This project to label my perennial garden is one that I have had on my to-do list for a while, and when I found these copper garden labels on Amazon, I was immediately inspired to get it done. This year has been a great one for gardening, and having just done a major plant edit, it was time to get things labeled. Once the garden is dormant and covered in leaves, I like having an idea of where things plan on coming back, especially when in spring I look for places to tuck new plantings. Another motivation for labeling was to get myself to learn the proper botanical names for my plants.
I have mostly labeled plants with the ‘Genus species’ Latin naming convention, as developed by famed Swedish botanist Carolus Linneaus. The plant family or ‘genus’ is listed first and capitalized, and the species follows in lower case. In some cases, because space is limited on the label, and I am more interested in identifying the specific variety of a plant, I would just list the genus and variety. ‘Variety’ is the third and lowest ranking in the botanical nomenclature and follows the species when available; it is listed in single quotations and capitalized. Though not always available on a plant tag from a nursery, in highly bred plant types like roses and irises, variety is abundant.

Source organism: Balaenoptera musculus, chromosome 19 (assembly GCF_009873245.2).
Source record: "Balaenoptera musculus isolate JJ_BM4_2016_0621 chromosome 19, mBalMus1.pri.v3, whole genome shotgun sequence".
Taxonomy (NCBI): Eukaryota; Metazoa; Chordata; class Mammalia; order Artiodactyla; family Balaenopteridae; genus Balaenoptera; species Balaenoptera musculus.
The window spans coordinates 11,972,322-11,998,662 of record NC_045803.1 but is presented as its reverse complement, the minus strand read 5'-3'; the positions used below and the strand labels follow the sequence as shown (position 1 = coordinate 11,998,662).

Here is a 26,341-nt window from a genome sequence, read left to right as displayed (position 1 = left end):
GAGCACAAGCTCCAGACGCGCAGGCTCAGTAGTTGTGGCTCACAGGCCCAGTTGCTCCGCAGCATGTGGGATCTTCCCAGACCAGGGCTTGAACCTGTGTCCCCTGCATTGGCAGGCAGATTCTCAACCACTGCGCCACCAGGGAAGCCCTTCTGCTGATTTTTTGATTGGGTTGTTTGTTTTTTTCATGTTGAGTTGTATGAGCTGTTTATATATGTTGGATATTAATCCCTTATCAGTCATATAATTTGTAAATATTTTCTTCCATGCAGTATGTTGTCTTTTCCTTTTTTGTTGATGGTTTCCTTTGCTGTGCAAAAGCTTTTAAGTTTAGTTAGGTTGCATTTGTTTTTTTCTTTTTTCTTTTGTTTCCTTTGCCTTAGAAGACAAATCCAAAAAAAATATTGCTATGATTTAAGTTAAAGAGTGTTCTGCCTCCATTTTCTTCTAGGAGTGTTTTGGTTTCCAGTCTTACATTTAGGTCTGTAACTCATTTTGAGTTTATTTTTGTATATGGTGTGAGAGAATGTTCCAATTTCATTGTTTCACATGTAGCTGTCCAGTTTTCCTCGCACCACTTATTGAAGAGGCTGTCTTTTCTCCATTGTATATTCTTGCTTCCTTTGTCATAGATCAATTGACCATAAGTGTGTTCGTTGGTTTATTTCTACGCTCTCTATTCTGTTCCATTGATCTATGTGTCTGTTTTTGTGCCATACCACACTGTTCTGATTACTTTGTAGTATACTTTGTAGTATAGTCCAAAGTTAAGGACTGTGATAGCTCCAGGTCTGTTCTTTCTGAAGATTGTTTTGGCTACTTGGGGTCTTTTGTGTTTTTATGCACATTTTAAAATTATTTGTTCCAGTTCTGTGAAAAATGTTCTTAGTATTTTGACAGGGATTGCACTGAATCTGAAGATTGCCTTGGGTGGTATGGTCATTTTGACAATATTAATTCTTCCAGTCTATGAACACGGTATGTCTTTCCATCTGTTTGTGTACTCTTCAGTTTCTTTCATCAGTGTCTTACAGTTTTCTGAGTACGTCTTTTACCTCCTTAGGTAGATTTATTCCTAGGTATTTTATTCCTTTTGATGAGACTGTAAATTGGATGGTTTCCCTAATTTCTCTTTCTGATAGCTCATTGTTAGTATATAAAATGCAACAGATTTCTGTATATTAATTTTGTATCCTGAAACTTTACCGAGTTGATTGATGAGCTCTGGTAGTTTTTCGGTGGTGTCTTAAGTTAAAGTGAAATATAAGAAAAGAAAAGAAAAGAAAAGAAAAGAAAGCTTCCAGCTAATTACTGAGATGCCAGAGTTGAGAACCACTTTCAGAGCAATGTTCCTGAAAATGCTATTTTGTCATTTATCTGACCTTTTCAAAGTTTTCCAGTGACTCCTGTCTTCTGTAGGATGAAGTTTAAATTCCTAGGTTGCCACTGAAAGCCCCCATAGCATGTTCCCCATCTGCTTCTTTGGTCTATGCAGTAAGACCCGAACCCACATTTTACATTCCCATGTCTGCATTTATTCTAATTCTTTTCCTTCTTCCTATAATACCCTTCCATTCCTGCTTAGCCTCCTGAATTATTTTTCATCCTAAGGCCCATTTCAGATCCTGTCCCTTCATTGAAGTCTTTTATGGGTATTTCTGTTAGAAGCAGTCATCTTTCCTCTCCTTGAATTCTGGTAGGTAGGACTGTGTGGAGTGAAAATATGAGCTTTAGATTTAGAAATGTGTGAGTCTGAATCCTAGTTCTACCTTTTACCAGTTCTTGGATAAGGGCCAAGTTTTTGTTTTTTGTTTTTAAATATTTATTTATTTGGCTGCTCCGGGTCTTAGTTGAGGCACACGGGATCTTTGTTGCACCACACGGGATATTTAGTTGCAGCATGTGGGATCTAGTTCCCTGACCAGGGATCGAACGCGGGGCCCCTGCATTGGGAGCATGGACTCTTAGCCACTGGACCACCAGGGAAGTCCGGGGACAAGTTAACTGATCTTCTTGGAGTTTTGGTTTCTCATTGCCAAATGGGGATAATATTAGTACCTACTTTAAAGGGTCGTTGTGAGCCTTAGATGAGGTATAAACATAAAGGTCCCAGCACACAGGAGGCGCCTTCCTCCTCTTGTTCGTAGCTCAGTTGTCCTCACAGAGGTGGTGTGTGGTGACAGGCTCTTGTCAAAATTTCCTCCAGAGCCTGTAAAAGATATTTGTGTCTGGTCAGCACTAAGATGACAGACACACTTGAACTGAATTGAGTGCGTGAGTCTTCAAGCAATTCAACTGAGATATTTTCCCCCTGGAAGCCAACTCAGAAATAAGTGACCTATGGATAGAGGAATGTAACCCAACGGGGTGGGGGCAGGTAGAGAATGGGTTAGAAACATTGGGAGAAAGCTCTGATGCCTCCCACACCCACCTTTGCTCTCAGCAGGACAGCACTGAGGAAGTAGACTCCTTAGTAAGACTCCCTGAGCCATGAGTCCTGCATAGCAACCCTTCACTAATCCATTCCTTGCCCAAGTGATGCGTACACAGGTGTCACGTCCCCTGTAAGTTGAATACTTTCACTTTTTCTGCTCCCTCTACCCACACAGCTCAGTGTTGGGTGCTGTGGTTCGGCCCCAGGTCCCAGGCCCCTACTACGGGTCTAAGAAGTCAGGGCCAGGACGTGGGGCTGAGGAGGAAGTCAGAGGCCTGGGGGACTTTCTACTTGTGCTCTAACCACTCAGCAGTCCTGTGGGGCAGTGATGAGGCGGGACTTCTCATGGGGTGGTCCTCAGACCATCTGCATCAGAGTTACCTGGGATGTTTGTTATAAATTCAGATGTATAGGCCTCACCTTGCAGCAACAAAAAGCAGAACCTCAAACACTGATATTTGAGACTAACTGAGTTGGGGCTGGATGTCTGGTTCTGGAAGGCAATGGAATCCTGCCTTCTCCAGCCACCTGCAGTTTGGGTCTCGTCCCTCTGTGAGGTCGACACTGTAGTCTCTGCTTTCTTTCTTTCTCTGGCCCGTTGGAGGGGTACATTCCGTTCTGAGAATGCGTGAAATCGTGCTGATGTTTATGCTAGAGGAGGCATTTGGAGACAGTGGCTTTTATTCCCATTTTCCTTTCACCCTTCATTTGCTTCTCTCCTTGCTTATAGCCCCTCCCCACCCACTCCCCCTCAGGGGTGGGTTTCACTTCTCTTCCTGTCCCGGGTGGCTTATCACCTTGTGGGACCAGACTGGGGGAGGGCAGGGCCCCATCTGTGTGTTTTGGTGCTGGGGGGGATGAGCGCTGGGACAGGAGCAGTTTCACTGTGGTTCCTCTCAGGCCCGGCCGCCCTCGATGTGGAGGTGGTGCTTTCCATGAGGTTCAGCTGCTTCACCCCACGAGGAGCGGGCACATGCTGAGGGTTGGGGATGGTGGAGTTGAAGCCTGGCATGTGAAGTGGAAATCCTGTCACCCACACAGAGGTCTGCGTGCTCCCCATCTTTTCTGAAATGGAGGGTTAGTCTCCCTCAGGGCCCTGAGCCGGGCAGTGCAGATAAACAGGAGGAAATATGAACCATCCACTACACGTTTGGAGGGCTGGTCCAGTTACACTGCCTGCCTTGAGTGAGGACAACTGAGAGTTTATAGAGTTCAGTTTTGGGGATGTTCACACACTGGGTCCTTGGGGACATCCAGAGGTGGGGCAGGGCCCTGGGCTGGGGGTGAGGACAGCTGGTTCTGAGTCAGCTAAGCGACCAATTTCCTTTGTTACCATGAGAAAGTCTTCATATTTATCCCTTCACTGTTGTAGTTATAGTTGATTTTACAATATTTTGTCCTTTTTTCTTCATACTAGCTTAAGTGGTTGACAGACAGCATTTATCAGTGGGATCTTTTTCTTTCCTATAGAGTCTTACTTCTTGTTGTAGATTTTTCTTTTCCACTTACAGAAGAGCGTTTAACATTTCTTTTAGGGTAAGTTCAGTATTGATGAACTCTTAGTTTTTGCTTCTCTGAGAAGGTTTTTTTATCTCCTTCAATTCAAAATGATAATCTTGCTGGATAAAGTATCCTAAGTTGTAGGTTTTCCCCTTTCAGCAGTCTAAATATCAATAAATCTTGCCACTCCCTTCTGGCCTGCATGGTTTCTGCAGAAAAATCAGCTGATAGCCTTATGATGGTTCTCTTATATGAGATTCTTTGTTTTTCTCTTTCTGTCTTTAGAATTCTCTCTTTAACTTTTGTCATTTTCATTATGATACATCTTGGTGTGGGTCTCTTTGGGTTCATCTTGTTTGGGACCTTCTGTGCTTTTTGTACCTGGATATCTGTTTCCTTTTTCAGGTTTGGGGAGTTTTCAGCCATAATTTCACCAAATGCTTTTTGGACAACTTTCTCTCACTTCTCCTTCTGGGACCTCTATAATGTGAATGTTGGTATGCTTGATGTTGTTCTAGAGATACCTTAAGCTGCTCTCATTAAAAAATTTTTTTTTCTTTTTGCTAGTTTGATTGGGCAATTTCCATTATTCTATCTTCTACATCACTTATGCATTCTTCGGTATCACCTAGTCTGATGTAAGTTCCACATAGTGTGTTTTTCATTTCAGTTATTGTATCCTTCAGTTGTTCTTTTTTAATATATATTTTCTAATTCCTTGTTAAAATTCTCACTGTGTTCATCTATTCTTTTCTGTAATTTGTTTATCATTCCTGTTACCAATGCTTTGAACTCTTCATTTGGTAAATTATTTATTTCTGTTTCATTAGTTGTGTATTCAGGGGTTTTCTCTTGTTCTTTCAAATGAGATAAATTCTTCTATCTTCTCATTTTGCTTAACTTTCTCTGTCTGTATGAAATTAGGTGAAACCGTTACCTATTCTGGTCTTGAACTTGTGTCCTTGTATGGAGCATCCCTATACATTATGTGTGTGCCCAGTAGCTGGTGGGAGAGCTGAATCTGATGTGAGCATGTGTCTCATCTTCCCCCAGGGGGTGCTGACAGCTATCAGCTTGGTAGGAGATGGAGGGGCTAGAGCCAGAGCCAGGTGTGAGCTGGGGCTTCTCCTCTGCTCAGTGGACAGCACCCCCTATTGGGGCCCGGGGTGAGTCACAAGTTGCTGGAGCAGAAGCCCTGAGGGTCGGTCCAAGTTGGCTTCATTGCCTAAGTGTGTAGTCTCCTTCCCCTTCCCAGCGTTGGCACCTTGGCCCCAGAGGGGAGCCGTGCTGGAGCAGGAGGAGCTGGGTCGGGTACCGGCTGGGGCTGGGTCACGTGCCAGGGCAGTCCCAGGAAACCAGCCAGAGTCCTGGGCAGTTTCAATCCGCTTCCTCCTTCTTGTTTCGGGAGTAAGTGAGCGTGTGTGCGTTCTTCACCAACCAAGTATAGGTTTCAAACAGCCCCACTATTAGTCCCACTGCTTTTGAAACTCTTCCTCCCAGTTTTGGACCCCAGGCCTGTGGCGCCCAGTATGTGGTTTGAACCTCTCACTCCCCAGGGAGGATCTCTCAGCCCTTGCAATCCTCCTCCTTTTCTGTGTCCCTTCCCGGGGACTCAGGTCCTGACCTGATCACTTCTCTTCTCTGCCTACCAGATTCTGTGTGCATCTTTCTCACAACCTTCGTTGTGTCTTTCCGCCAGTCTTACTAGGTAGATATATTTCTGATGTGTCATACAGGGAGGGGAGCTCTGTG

Since over time, any permanent marker writing on a garden label will fade, I first wrote out the plant label with a dull pencil to etch the name into the copper which is very soft and malleable, and then wrote over with an archival marker. I started off using a permanent Sharpie, but soon switched to a finer .08 Pigma Micron pen which looked nicer. When the sun and rain wash away the marker, I’ll still be able to read the label!